U.S. airports call for $75.7 billion in upgrades over the next four years

More than half of the upgrades needed at U.S. airports will go to meet passenger and cargo growth

As the airline industry lobbies to kill a passenger fee increase to pay for airport projects, a group of airport operators issued a report saying U.S. airports need $75.7 billion in upgrades through 2019 to handle growing travel demand.

The report by the Airports Council International-North America said that more than half of the airport projects are needed to accommodate the increase in passengers and cargo. Another 38% of the upgrades are needed to maintain the airports in a state of good repair.

"It is clear that the existing federally mandated funding system cannot meet U.S. airport capital needs for modernizing and expanding airport capacity which is critical for a safe, efficient and globally competitive aviation system," the report said.

Large hub airports, such as Los Angeles International Airport, will need about 53% of the $75.7 billion in upgrades, the report said.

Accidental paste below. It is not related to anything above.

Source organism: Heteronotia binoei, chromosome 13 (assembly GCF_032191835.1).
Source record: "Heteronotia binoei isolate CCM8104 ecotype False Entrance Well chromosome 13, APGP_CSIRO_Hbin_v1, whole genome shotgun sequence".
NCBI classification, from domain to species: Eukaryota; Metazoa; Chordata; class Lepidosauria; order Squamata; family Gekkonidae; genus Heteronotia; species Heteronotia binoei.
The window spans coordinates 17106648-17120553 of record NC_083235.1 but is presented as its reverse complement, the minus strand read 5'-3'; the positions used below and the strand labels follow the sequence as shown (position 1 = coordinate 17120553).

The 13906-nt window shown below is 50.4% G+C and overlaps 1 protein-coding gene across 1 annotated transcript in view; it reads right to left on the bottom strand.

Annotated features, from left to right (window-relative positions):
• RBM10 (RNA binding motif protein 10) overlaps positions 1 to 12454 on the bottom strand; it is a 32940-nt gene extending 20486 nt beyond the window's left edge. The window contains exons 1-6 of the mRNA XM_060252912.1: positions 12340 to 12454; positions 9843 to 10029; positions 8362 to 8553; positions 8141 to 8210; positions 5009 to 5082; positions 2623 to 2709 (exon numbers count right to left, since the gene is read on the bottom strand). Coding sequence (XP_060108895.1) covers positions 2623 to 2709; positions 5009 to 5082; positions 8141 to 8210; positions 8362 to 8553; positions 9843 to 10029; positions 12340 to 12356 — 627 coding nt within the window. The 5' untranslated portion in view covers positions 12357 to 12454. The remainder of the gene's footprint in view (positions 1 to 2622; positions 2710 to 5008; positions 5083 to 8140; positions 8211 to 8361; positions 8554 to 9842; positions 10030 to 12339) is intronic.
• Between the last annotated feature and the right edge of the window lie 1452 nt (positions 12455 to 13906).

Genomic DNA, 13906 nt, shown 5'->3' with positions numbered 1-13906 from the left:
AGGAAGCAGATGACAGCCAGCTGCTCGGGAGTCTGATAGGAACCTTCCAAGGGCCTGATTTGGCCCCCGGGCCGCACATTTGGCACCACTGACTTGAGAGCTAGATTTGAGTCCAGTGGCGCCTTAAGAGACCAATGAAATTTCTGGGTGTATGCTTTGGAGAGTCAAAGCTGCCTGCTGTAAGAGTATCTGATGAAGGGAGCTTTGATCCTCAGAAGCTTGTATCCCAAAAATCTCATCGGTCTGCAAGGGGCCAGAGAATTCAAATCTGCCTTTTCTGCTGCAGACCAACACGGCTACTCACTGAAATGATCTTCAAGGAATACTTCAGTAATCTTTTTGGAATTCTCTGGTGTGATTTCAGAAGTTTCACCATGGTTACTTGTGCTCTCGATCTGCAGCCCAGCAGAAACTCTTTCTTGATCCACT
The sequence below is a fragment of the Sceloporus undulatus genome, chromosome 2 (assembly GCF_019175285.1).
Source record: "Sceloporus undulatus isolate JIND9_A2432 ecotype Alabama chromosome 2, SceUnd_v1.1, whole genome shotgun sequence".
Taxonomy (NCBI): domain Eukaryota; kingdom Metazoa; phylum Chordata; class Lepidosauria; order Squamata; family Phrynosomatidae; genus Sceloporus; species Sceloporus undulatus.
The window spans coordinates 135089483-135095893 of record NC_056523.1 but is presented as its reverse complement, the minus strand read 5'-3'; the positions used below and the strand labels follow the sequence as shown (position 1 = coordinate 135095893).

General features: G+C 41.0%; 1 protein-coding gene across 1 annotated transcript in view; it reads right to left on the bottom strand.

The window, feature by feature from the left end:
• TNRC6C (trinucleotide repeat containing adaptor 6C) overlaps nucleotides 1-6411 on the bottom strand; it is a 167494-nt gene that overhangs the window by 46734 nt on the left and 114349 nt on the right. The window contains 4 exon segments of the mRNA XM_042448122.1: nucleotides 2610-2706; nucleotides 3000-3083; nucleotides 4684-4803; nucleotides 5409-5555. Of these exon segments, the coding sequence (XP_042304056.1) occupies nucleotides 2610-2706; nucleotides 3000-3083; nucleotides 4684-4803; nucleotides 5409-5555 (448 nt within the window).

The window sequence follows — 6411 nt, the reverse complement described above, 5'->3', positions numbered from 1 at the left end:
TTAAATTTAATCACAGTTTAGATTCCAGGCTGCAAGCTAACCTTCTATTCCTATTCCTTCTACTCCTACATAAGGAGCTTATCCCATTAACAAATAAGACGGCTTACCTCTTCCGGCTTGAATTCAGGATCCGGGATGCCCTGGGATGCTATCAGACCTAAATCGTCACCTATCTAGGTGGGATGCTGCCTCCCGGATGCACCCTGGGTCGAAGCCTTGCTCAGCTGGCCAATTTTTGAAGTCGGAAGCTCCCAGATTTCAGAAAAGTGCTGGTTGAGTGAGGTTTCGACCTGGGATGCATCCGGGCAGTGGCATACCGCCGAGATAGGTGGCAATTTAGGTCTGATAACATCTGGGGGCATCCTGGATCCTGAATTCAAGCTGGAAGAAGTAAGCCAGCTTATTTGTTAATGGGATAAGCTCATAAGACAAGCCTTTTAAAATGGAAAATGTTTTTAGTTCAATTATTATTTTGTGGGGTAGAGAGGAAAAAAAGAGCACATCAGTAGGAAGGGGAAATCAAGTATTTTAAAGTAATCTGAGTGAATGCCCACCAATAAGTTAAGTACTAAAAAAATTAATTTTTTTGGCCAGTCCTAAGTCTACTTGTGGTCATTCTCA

The report comes as the nation's airlines and airport operators debate an increase in the passenger facility charge proposed by the Obama administration to help pay for airport improvement projects. The latest budget proposed by the president calls for an $8 per segment fee, up from the $4.50 fee now paid by airline passengers.

The airline industry has opposed the increase, saying it will hurt demand for air travel. Airport officials say the extra $2.3 billion raised annually by the increase will help expand and modernize old and cramped airports.

Airlines for America, a trade group for the nation's airlines, said the nation's airports have access to funds from other sources. "The truth is, the money is there," said Jean Medina, a spokeswoman for the group. "And the increase is unnecessary."

The Federal Aviation Administration estimates that air travel demand will grow by 2.5% per year over the next 20 years, with 1 billion passengers flying annually by 2029. 

To read more about travel, tourism and the airline industry, follow me on Twitter at @hugomartin.

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